On Monday evening Newham Council Cabinet & Mayoral proceedings was important, historic, a little exciting yet also reassuringly mundane. In the finest tradition of UK Local Government.
There was a mass of important Council business to wade through including a budget update a report on the eye wateringly painful decisions we will have to make due to the Government's ongoing Austerity programme and huge cuts to our budget.
However, alongside unanimous support for a policy calling on any Newham School considering becoming an academy to firstly hold a ballot of staff and parents there was also really significant democratic and constitutional change agreed.
See Evening Standard report
"London’s first directly elected female mayor has surrendered most of her executive powers less than six months into the job".
Rokhsana Fiaz, the mayor of Newham, has agreed to delegate executive decision-making to her cabinet of senior councillors.
Elected mayors usually hold more power than traditional council leaders because they can approve major plans alone. But Labour’s Ms Fiaz has now pledged that significant decisions will in future be made with a majority vote of the mayor and cabinet — diminishing her own power over the borough.
She said: “This represents the most fundamental change to the elected mayoral model since its introduction [in Newham] way back in 2002.
“This scheme of delegation essentially moves all the decision-making that is held by one person, me, to the entire cabinet, which includes six members. It is all part of the process of bringing good governance, better decision-making and transparency to the way in which we do business.”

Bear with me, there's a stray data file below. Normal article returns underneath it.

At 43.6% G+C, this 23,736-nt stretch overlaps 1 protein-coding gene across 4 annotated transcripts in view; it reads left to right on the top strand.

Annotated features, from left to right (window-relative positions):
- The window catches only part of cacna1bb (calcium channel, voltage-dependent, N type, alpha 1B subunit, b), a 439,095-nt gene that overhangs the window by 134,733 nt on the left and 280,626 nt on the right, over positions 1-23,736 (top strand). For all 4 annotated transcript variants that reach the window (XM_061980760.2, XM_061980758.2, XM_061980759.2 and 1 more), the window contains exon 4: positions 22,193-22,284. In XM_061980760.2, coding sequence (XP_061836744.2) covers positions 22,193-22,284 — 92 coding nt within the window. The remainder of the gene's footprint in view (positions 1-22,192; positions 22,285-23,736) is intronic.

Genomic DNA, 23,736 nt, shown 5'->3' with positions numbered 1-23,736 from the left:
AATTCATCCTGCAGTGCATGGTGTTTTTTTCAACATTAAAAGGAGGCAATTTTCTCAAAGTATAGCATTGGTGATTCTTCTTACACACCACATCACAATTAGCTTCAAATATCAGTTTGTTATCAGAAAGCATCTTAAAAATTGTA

Ms Fiaz was elected by residents in May, winning 73.4 per cent of the vote after ousting Britain’s longest-serving elected mayor Sir Robin Wales as Labour candidate in a fierce party selection battle.
The former charity and public relations worker was backed by Momentum and given support by its founder Jon Lansman during the contest. John Gray, cabinet member for housing on Newham council, said: “It is not often that politicians give up power.
“Effectively the mayor is still the mayor but she has delegated power to make decisions to the whole cabinet. We have collective cabinet responsibility, which I think is something we all welcome.” After her election Ms Fiaz promised to eventually hold a public referendum on Newham’s directly elected mayor model.
She described herself as “agnostic” about the position and said the vote would be part of a “democracy review” in the borough. The referendum is likely to take place two years into her term.
(So on Monday it was the last ever Mayoral Proceedings and in future Newham Council Executive decisions will be made by the Cabinet. She is still the directly elected Mayor and it is still a powerful position. She can appoint (or replace) cabinet members, can make decisions alone in an emergency and chairs cabinet meetings.